“But I also think in this next legislation, we also have to be sure that we are not just looking at what’s already passed but looking ahead, and looking ahead means the ability to reopen. That means stimulating the economy. Creating, whether it’s tax relief or whether it’s smart investments in infrastructure. Let’s say the projects that are already on the books, in my state and yours, projects that are already shovel-ready because they are ready to go. They have gone through the merit-based process in our states. Many of those projects won’t be able to be funded this year by our states. Why? Because their revenues have collapsed. Particularly their gas taxes have collapsed. So the state match, which is based on the amount of gas you buy, has gone down because people aren’t driving nearly as much. What if we picked up some of that at the federal level? These are good projects because they aren’t bridges to nowhere because they have been through the merit-based process. And they’re ready to go. That’s an idea. Why? It’s good jobs, one, which are needed right now and good benefits. But also it’s economic benefits. Those dollars will come back in terms of improved roads and bridges and ports, airports, rural broadband would really help right now as people are tele-learning and teleworking more and more, they are finding out oh, my gosh, there are big parts of our country that don’t have broadband access.  

“You can’t get Wi-Fi. If you can, it’s way too slow. Again, talking to the Farm Bureau today, you would think they would be talking about the price of corn and soybeans, and they were, and the huge issues we have right now in the beef industry and the pork industry and poultry, but they were also talking about, 'I got my kids at home, and we can’t do the homework because you can’t get broadband in a lot of parts of Ohio.' Probably about a third of our state, Ohio. Not viewed as a state that has huge sparsely populated rural areas, but we have enough, and we have a real lack of access to broadband to be able even to do school work, much less to start a small business. So this is another area where we could provide some help for that here and it would come back in terms of increased dollars from having more economic development in some of these rural areas.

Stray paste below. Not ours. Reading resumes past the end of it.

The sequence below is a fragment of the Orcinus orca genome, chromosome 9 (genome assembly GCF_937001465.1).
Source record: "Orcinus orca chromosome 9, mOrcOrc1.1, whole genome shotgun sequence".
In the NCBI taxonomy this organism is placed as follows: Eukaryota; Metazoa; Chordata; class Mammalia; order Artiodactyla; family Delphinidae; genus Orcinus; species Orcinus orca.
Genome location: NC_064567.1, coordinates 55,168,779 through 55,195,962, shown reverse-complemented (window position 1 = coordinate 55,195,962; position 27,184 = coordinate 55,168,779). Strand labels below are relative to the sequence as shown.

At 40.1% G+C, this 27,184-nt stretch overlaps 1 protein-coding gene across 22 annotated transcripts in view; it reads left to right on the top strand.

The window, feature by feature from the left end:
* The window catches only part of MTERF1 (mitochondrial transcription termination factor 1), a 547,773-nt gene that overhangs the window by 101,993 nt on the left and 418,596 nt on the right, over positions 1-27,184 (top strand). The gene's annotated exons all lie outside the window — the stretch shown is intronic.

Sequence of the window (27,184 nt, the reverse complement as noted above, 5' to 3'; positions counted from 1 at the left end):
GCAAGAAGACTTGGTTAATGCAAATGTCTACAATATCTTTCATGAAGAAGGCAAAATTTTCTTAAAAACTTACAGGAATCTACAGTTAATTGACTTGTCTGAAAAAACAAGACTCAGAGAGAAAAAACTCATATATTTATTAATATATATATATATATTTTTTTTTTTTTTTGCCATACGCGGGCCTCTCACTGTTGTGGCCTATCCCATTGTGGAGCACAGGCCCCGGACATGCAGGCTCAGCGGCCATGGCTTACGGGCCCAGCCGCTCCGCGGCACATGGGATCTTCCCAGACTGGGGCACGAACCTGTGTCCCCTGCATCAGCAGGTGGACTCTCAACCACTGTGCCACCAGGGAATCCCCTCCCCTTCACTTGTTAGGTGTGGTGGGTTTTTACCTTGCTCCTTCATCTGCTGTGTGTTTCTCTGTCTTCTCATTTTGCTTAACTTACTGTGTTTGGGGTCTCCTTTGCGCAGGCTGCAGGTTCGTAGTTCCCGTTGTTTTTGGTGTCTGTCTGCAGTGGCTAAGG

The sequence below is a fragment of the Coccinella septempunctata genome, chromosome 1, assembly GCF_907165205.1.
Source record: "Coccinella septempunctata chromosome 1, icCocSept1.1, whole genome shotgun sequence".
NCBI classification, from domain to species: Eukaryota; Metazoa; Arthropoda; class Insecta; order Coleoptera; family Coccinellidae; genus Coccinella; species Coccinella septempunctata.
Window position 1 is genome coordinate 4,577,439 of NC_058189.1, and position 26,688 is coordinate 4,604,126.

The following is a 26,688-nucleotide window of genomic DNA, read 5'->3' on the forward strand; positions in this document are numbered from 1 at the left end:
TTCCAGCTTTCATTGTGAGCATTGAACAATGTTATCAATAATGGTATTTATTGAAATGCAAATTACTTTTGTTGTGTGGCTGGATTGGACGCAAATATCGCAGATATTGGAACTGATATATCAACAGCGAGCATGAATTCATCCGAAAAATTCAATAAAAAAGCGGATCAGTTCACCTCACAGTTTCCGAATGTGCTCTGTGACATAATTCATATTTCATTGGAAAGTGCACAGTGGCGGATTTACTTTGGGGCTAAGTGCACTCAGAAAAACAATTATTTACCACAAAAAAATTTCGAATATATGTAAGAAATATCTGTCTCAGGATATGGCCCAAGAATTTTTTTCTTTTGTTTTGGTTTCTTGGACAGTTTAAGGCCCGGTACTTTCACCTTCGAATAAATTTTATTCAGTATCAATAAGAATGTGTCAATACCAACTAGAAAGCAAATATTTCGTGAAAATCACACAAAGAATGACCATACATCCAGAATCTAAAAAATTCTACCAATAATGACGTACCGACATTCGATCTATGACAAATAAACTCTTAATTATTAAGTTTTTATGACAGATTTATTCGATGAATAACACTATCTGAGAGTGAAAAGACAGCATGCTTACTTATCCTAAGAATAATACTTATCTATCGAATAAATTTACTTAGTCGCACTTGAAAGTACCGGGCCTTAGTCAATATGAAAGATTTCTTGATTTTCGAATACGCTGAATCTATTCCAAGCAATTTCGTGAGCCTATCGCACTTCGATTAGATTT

“So I think there are some things we need to do there as well. There has been a lot of discussion about this issue of liability protection. Let me tell you my perspective on this. It’s very simple. This should not be a partisan issue. I mean, we should not want these hospitals and these schools and these small businesses and anybody to be able to be sued for something that was totally out of their control. This is not something anybody should be blamed for, certainly in this country. We know where it started, in Hubei Province, in Wuhan, China, but the fact that, this has come over here and people are affected by it, let’s not have a trial lawyer bonanza here because that will result in people not getting back to work. It will result in more costs for our universities. I understand there are some are being sued right now because they have students who are tele-learning. Well, yeah. It’s not their fault. You can’t bring students together right now into dormitories. It’s not safe.  

“I know there is, again, kind of a partisan nature to this. It shouldn’t be partisan at all. We should all want people to go back to work, to be able to go back to school, to be able to access the health care system. I also think for my colleagues on my side of the aisle who might want to make this broader than the coronavirus, let’s keep it to the coronavirus. And I think that’s what people intend. Let’s keep it to COVID-19. And let’s provide the kind of protection, sensible protections that are necessary to be able to allow people to get back to a more normal life. People say, 'Well, things are going to be so different now in America.' They will be different. We’ll be more cautious. You know, we’ll probably therefore have a less drastic flu season, too, because we will be more careful. And with this pandemic, you know, we don’t know if it’s going to come back again like it did a couple months ago, if it will come back again in the fall or the winter like that, but we have to be prepared for that.  

“So life won’t be exactly the same, there’s no question about it, and there will be some things that will be different, too. There will be more teleworking because it’s worked well. It’s cost-effective, it’s efficient. There will be more telemedicine because it’s worked well. I have talked to a number of doctors who are actually very pleased with some of the things they have been able to do remotely. I hope we will have a Congress that works more remotely so when we’re on our recesses as we do every August and we do periodically that we could have remote hearings on a more regular basis because it’s great information. But ultimately I think our country will get back on track.  

“Again, we as Americans, when we get knocked down, we get back up on our feet, and that’s what we will do. And we will again have not just the greatest economy on the face of the earth, but we again will be that beacon of hope and opportunity for the rest of the world. People will again look at America and say, 'I want to be like that.' We will be able to show that and how we get back on our feet and how we get back to a more normal life, and once again the greatest country on the face of this earth will be able to once again be able to show the world an ideal for everyone to aspire to.”